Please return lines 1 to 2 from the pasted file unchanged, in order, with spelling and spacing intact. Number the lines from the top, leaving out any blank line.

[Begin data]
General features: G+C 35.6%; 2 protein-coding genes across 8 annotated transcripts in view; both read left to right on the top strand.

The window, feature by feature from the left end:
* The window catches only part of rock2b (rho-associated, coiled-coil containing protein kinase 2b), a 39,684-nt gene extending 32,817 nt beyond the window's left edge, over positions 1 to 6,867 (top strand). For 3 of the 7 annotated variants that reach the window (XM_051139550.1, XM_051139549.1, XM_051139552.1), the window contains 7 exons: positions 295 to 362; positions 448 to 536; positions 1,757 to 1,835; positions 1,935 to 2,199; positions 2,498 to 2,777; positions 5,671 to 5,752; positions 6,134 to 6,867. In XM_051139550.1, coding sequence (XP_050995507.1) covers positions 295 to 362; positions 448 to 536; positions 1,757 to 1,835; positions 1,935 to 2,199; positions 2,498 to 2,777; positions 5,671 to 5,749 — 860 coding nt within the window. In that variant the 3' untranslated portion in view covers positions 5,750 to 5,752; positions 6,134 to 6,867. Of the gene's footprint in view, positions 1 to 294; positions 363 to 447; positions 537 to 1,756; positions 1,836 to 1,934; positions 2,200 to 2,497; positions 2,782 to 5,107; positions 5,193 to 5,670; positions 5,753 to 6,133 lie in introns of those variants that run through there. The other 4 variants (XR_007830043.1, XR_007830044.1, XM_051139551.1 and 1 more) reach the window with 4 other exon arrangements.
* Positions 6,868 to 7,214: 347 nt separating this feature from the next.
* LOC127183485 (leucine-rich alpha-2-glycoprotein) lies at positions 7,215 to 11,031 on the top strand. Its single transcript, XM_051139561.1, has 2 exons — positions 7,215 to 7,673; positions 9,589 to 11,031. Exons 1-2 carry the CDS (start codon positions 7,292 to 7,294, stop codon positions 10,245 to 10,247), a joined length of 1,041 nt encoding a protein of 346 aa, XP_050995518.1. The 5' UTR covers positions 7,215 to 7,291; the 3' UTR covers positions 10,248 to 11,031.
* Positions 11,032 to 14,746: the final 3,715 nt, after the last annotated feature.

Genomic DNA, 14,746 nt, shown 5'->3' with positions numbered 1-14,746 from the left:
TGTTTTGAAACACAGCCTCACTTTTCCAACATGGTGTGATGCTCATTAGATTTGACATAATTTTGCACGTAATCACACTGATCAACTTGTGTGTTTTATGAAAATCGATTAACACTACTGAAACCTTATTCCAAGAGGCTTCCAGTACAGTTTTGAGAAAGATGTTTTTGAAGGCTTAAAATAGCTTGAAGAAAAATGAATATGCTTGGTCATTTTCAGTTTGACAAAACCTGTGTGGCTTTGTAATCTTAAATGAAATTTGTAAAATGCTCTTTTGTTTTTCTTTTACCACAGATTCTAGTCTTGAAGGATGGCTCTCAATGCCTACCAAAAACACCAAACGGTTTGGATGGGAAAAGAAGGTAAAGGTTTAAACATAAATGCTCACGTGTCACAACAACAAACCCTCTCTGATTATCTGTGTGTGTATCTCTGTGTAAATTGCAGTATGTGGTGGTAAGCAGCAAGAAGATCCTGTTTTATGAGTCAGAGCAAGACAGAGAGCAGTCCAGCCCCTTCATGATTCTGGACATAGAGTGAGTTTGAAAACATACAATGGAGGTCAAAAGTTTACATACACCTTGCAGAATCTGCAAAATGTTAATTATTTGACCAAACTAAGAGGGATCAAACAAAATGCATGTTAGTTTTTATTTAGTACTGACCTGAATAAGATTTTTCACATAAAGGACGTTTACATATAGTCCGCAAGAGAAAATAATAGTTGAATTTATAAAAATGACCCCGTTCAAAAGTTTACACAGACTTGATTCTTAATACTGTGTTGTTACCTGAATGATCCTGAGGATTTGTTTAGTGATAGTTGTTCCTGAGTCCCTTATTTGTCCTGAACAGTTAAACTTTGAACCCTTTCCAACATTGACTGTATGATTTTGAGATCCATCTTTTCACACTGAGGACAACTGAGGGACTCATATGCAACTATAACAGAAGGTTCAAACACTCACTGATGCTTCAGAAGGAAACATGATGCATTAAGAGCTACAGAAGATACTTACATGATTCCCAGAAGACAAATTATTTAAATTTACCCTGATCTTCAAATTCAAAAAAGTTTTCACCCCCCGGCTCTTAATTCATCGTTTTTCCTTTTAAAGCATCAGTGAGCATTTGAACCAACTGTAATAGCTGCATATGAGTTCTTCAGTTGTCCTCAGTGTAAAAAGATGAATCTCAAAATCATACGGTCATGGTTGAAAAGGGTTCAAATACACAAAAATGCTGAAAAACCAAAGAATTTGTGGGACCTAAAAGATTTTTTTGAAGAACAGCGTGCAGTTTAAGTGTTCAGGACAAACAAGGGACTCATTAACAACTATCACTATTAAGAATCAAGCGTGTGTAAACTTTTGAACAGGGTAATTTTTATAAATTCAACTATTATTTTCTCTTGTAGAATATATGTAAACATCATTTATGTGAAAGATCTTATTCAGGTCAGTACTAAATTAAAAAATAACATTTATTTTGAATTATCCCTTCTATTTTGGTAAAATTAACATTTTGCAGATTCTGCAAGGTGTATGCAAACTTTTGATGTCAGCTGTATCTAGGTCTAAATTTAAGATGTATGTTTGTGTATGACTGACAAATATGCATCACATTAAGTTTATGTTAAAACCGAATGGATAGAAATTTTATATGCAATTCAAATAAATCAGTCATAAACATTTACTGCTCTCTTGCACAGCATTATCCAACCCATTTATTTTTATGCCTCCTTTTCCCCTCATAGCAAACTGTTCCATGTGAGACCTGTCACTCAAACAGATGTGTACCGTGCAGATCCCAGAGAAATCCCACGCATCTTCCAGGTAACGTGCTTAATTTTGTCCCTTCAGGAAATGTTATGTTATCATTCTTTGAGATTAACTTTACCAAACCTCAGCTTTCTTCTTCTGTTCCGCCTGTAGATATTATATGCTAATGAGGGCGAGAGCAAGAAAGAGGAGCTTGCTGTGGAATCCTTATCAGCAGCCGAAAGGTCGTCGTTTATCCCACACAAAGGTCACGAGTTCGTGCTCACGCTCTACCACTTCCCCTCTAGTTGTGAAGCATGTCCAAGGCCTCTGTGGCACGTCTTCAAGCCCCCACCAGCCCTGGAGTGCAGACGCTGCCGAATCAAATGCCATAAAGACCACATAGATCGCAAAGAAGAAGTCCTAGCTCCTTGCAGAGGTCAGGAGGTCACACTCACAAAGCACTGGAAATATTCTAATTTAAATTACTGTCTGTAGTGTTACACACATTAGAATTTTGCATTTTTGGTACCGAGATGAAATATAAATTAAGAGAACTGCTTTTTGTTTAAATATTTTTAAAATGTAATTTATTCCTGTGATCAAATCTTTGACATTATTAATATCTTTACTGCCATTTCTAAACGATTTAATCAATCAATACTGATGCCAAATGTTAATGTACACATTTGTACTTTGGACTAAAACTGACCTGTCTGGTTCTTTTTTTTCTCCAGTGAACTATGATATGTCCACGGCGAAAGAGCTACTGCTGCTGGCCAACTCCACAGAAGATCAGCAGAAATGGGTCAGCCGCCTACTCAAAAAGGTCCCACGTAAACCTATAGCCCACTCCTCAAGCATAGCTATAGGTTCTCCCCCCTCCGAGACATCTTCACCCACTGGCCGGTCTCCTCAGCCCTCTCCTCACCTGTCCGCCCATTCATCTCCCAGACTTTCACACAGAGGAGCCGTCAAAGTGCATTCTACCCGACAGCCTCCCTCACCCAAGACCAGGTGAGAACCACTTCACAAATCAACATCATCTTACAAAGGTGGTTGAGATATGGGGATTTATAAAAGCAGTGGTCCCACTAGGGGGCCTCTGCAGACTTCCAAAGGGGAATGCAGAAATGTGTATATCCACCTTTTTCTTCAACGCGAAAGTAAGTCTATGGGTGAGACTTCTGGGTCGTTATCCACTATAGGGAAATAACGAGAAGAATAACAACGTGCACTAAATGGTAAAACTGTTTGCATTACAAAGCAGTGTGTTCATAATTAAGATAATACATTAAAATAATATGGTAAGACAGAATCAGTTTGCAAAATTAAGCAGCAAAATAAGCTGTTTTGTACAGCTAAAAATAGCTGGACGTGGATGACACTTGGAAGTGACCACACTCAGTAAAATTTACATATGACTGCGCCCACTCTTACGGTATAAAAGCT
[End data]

General features: G+C 35.6%; 2 protein-coding genes across 8 annotated transcripts in view; both read left to right on the top strand.

The window, feature by feature from the left end: